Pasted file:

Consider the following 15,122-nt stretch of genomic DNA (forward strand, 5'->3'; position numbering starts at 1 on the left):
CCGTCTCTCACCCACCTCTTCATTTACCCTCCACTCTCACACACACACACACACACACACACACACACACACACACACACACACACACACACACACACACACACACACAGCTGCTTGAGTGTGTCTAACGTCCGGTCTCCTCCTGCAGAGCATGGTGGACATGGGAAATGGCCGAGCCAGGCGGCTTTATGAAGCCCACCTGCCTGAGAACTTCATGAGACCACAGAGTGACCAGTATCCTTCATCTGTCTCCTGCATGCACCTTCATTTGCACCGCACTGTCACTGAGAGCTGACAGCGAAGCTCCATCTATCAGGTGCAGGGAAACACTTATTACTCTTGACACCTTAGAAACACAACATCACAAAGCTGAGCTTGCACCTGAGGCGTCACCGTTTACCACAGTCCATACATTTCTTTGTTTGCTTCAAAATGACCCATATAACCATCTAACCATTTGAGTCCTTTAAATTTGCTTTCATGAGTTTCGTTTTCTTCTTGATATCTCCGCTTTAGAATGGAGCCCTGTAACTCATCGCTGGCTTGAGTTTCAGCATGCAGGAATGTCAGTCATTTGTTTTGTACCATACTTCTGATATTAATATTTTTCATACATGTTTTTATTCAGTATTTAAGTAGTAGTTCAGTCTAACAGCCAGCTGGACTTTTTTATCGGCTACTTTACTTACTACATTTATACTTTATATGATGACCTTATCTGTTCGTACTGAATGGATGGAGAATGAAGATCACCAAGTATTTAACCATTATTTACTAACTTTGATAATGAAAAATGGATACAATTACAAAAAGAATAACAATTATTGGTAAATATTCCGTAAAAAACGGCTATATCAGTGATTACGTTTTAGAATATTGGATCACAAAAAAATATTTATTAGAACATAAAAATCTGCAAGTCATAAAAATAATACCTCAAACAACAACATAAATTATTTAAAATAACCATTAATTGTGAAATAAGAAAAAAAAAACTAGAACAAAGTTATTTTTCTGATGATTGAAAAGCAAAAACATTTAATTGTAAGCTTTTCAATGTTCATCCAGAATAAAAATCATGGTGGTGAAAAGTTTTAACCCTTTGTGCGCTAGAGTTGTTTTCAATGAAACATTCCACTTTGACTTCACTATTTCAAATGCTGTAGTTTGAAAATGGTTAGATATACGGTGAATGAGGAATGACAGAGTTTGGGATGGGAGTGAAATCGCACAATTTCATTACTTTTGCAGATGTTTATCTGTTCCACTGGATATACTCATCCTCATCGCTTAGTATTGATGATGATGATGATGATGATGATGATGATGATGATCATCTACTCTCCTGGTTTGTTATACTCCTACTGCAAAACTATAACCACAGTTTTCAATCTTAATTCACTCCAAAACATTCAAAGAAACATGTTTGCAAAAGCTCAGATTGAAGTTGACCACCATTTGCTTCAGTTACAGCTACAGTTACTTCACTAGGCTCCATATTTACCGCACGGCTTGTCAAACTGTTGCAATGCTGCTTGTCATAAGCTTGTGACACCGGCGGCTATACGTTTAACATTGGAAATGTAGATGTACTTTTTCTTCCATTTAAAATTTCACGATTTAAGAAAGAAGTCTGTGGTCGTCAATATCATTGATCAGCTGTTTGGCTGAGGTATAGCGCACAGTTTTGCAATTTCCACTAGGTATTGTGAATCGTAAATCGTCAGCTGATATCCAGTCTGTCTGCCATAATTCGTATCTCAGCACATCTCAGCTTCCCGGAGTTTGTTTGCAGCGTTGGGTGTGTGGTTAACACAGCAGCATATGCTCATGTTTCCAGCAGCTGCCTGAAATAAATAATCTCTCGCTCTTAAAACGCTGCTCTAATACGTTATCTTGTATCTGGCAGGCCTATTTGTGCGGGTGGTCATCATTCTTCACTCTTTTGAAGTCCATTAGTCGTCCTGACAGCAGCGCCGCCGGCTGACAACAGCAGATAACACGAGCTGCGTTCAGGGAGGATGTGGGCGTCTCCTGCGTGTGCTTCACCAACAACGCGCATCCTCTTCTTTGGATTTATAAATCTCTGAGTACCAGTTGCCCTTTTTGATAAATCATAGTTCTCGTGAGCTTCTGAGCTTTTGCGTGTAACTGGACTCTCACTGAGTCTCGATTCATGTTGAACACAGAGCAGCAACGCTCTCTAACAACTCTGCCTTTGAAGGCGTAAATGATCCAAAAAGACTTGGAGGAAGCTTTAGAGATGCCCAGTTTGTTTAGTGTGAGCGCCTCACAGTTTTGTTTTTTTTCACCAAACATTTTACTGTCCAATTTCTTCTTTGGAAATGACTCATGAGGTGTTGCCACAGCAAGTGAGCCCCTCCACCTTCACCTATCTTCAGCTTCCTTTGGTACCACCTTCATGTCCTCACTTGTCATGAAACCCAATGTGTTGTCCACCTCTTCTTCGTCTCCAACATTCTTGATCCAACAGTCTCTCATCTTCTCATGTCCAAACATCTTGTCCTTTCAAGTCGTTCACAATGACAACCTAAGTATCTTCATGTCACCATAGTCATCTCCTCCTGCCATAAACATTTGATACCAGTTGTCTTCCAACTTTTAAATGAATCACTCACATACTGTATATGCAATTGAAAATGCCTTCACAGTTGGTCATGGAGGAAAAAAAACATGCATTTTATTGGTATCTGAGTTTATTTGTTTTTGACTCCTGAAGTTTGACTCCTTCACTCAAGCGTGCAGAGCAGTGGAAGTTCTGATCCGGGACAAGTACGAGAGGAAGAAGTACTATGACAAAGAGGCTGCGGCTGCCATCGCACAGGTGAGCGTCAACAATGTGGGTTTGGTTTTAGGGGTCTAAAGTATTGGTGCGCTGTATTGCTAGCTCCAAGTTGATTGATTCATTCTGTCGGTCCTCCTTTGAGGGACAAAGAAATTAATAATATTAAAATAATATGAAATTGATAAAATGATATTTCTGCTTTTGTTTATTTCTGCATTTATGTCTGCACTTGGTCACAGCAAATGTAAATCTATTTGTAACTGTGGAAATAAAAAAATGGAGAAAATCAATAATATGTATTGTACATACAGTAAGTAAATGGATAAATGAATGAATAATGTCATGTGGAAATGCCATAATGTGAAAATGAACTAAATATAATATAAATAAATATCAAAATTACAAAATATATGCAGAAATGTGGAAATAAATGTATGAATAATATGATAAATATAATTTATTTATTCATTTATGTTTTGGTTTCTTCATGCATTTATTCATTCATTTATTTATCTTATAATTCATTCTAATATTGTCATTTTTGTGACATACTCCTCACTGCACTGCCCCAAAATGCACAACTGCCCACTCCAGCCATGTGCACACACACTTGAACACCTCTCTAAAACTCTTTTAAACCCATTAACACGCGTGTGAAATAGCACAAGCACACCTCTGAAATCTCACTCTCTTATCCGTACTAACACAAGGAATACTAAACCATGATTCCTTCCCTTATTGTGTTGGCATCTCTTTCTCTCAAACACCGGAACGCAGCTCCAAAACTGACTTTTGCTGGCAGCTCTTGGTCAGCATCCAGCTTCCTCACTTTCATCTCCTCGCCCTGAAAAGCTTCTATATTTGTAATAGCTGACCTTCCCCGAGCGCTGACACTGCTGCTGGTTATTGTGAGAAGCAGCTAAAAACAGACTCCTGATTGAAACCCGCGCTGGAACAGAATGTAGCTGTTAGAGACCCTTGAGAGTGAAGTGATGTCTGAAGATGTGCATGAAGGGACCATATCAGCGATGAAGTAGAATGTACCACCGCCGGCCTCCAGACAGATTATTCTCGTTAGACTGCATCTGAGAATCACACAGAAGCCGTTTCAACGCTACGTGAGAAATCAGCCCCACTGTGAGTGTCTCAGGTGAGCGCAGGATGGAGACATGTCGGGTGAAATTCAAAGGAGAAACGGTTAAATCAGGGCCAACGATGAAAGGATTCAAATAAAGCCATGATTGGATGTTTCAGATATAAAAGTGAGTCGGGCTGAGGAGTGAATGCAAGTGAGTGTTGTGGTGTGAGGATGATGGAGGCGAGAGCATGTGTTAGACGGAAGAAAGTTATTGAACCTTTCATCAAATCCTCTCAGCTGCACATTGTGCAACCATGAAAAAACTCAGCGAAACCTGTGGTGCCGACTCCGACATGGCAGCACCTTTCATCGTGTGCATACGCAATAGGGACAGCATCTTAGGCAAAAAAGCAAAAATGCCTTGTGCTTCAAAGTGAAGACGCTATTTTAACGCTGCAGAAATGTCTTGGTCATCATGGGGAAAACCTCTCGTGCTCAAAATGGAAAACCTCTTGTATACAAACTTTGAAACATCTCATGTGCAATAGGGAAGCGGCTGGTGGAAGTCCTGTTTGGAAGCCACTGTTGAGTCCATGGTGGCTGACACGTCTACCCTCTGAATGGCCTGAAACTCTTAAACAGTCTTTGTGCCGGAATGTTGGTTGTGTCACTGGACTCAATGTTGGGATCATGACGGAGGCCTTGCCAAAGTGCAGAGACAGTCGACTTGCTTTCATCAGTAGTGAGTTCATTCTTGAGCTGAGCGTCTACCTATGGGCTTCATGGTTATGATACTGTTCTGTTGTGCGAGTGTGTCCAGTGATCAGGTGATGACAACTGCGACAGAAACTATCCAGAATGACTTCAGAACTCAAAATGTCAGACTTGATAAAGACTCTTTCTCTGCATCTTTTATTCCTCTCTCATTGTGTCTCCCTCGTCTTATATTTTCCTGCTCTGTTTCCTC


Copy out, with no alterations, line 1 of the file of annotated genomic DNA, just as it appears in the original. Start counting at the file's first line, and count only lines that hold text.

Consider the following 15,122-nt stretch of genomic DNA (forward strand, 5'->3'; position numbering starts at 1 on the left):